Arr-i-yae-i-ya... i-yae-ii-ya! I just got my finger stuck in the typewriter! Now, what's set and yellow and swings from tree to tree? Tarzipan.
Or to put it another way, what's small, round and green and hangs from vines? Tarzan of the Grapes. Or another one.. who's just made his computer debut, swinging from tree to tree? Aww - you guessed!
A lot of effort has gone unto making Tarzan true to its source. Somebody's burrod deep into Edgar Rice Burroughs for a suitable plot. It all concerns the safety of Jane, 'she who he had won by the might of his steel thews'. What? I'd have thought a pair of rubber-soled thews would have been more thuited to the jungle.
It continues in this high adventure style. Tarzan 'had spoken with Manu the monkey' ("Hi, Manu, how ya doin'?") who told Tarzan that, as in so many computer games before, he would have to search for seven scattered gemstones if he was to free his beloved from Usanga and the Wamabo tribe.
Pausing only say that he'd play poker with Tarzan, but not his pet chimp, who was a Cheetah, Manu let the King of the Jungle go.
'Tarzan knew he must travel without stint.' He also knew he must travel without ticket, which meant a lot of walking, 'in the heat of Kudu the sun, and by the light of Goro the moon' and let's not forget Norman, the streetlamp.
He had to cross 'swampy morasses' where the only sound was the cry of "Give us more of that swampy ass." 'From his mighty chest arose the savage tormented cry of the bull ape...' 'Which is where we came in, with my cry of bullsh... [Snip. - Ed]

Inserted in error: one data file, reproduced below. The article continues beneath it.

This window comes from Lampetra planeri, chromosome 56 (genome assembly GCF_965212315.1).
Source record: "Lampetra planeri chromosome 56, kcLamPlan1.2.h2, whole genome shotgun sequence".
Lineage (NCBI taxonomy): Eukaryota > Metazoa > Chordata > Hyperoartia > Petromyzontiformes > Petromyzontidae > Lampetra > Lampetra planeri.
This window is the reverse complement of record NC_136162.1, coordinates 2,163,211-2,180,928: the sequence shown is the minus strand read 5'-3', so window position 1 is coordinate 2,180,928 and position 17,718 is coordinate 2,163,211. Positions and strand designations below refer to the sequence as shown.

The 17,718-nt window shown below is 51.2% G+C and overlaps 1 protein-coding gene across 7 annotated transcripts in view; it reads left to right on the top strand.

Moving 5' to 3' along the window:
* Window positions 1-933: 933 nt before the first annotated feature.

Enough. It's time for me to don my pith helmet ("Hi, my name's Don and I'm a pith helmet,") and stop taking the pith. Tarzan is actually very accurate in its creation of atmosphere. It all takes place in a beautifully drawn jungle, which has a dramatic layered effect with its silhouette of foreground branches.
Of course the jungle is a dangerous place as pouncing panthers, slithering snakes and nasty natives haunt its highways. Encounters can be all the more treacherous because that decorative scrub can obscure our steel thewed hero, so you've no idea where he is or what he's doing!
Still, when you get him out in the open, our Tarzie is an athletic sort of a bloke. He can run, roll, jump and crouch. He knows how to deliver a high punch and is also master of the jungle-fighting favourite, the low punch. But even if a belt below the belt seems, well, below the belt, Tarzan can get away with it because he's immortal.
That's right, kids. Don't try to imitate this creeper crawler because Tarzan can't die. However, if his vine shrinks (the one used to indicate his strength, dummy!) then Kudu falls, Goro rises and another day begins. As Tarzan only has three days to return Jane to safety, if he suffers too many defeats he'll have to start all over again.
Its mighty pretty and imaginative but, despite hundreds of locations, how long you want to play will depend on how much you like arcade adventures. You'll need a map and an awful lot of patience if you're to cast some light on Darkest Africa.
How will you use the objects that you find? A rope over a pit shouldn't keep you hanging around for too long, but why pick up a chimp unless you need a couple of 'ape knees. It's all classic stuff, but I was disappointed that, in the jungle, objects are only shown as black boxes.
There's also a delay between screens, and though this isn't too obtrusive when you're just walking around, it's rather annoying (especially if you're using an object) to suffer a sudden blackout while the scene is re-drawn.
Add to this a bug that occurs if you're killed during a forward roll, which appears to make you hover a foot above the jungle path, and you begin to get the idea that maybe there was a rush to get Tarzan out of the trees in time for Christmas.
Not quite King of the Jungle, perhaps, but certainly Lord of the Forest. Tarzan should keep you swinging for hours!